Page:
Keeley: Really? I didn’t notice that. But the bands certainly meant lots of people our age attended.
Paul: It’s quite rare to see them turn up to anything held around here, isn’t it?
Keeley: That proves the carnival was a success then!
Miss Carter: Michael, the story you submitted for your homework was fantastic! You’re always written some really imaginative stuff, but you must have been very inspired when you sat down to write this latest one.
Michael: Thanks, Miss. It just seemed to flow through my fingers onto the keyboard, somehow. I almost found it hard to know when to stop!
Miss Carter: Well, professionals read their work again after a few days, then go back and edit it. That might be something to consider to improve it even more?
Michael: I know what you mean, but then I sometimes seem to end up questioning my original ideas.
Miss Carter: Well, you do have to approach writing in a way that suits you …
You will hear an interview with a student called Katie Cross, who is talking about her hobby of kitesurfing. For questions 24-30, choose the best answer (A, B or C).
24 Katie says that for her, kitesurfing
A is something she wishes she could do more of.
B is great motivation for completing her school work.
C is a better alternative for keeping fit than running.
25 What advantage of the sport does Katie point out?
A It’s relatively low-cost at the beginning.
B It’s easy to find somewhere to do it.
C It’s possible to transport the kit yourself.
26 What surprised Katie about the sport the first time she tried it?
A It didn’t require as much strength as she’d expected.
B It wasn’t only a sport for young people.
C It didn’t seem as tiring as people had told her.
27 What does Katie suggest about her rapid progress in kitesurfing?
A She thinks she was naturally talented at it.
B Her rate of improvement wasn’t unusual.
C She succeeded due to her determination.
28 What does Katie particularly appreciate about kitesurfers she’s met?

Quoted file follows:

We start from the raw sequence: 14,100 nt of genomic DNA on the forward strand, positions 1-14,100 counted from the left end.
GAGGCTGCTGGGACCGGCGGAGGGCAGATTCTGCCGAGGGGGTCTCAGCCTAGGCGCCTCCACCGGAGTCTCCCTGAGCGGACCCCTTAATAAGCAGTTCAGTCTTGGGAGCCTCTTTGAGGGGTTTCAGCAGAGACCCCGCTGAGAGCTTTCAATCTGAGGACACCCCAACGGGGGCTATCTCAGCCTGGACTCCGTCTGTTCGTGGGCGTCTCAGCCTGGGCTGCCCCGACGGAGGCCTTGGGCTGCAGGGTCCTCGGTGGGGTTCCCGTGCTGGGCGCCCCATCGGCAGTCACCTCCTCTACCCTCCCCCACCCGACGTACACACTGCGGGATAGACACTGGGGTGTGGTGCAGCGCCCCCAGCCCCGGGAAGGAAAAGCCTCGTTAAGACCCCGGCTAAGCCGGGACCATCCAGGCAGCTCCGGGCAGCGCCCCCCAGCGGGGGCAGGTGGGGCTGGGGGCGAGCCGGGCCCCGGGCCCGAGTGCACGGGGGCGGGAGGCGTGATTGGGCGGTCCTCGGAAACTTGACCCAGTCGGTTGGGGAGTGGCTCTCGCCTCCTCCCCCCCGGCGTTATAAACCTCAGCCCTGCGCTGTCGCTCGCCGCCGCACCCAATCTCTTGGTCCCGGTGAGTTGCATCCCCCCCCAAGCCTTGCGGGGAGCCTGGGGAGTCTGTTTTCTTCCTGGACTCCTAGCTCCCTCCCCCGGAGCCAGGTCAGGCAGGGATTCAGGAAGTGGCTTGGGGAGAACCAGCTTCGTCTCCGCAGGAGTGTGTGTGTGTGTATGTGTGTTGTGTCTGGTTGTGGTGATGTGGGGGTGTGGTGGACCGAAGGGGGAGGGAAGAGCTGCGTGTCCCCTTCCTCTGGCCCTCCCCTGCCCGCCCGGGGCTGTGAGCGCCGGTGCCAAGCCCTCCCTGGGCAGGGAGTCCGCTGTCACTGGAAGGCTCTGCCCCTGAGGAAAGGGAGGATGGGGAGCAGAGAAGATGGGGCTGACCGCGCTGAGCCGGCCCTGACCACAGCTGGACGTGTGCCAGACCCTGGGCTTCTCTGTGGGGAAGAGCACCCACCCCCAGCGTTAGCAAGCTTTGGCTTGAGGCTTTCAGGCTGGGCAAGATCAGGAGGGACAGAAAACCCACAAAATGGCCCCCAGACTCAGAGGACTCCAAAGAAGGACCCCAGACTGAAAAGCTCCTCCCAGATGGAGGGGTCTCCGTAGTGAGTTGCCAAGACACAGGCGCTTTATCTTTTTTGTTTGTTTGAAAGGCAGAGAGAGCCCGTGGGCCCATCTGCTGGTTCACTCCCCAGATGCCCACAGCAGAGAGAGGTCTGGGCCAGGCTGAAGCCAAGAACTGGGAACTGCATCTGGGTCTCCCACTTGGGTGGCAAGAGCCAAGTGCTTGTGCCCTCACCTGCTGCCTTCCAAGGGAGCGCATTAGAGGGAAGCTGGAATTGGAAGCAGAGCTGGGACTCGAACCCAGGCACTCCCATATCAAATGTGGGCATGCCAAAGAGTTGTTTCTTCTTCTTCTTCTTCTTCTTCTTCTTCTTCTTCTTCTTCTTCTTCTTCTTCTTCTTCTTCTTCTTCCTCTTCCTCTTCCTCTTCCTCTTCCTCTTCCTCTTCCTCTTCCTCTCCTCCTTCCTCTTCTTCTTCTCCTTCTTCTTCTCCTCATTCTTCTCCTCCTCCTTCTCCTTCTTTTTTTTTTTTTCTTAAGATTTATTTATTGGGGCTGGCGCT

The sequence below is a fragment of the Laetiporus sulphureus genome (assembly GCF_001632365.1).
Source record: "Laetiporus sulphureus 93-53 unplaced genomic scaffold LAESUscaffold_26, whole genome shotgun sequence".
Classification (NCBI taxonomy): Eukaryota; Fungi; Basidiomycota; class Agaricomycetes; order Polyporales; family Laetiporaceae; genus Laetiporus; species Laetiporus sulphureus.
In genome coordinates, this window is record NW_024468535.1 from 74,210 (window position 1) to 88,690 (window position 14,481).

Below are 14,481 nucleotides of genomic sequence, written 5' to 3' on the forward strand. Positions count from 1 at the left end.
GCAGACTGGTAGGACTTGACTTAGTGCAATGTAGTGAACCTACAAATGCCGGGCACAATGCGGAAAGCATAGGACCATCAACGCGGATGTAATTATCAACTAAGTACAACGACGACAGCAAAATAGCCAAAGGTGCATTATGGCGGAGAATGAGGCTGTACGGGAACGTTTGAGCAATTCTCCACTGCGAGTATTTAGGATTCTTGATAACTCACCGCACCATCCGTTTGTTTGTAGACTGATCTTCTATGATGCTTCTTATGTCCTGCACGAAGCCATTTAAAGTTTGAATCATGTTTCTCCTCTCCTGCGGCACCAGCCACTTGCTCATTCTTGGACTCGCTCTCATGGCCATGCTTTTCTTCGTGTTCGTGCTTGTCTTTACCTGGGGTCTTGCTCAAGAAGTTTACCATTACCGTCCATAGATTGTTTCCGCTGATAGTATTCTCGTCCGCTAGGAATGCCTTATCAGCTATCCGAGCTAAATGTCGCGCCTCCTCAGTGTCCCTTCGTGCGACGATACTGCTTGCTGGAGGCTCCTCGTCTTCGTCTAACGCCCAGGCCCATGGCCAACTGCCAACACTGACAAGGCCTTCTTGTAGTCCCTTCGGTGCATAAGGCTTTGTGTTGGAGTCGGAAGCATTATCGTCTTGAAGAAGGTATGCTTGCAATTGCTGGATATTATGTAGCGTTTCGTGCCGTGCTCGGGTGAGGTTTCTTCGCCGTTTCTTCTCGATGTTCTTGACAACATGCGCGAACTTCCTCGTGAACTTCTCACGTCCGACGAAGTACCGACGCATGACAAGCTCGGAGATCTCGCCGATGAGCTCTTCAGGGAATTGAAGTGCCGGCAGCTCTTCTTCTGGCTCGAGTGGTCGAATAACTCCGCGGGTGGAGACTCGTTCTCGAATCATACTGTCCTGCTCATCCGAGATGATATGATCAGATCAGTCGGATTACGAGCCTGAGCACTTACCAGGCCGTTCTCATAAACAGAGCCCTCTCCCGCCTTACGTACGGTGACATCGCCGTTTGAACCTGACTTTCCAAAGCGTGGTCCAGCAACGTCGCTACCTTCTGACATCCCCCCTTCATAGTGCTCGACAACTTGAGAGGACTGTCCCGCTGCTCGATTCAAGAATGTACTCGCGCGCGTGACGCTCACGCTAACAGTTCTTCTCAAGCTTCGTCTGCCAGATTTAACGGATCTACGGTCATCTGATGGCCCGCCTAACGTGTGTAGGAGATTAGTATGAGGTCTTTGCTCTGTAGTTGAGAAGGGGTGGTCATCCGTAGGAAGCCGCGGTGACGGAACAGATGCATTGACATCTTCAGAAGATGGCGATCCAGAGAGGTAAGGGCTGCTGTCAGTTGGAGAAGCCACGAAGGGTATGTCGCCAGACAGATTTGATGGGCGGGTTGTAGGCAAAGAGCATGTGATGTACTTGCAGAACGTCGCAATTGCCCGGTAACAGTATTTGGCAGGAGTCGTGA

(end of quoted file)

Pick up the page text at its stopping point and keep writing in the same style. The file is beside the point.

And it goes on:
A They encourage her to improve by being so competitive.
B They’re all very friendly towards each other.
C They tend to have a lot of experience in watersports.
29 Katie recommends that people who want to try kitesurfing should
A learn how to deal with different sea conditions.
B learn to control the kite they’re using properly.
C learn from a professional instructor.
30 Katie is currently preparing to
A take part in some competitions.
B go abroad on a kitesurfing holiday.
C train to teach others how to kitesurf.
Answer & Audioscript
24 B 25 C 26 A 27 C 28 B 29 A 30 B
Interviewer: I’m with Katie Cross, who’s going to tell us about her favourite sport, kitesurfing. Katie, what is kitesurfing, exactly?
Katie: It’s just what the name suggests – you stand on a surfboard in the sea, and a kite above you catches the wind and pulls you along as you surf the waves. It’s great fun!
Interviewer: So what appeals to you about it?
Katie: Well, let’s see. I’m interested in keeping fit. I go running every evening, and I enjoy that – in fact, it’s built up my strength for kitesurfing. And luckily I live by the sea, so I’m able to kitesurf several times a week if I wish. But I’ve discovered it’s also had a really positive effect on my studies, which is strange, but great! If I know I’m going kitesurfing, I try double hard to get stuff done – this means I’m keeping up my fitness and not sitting too long at my desk.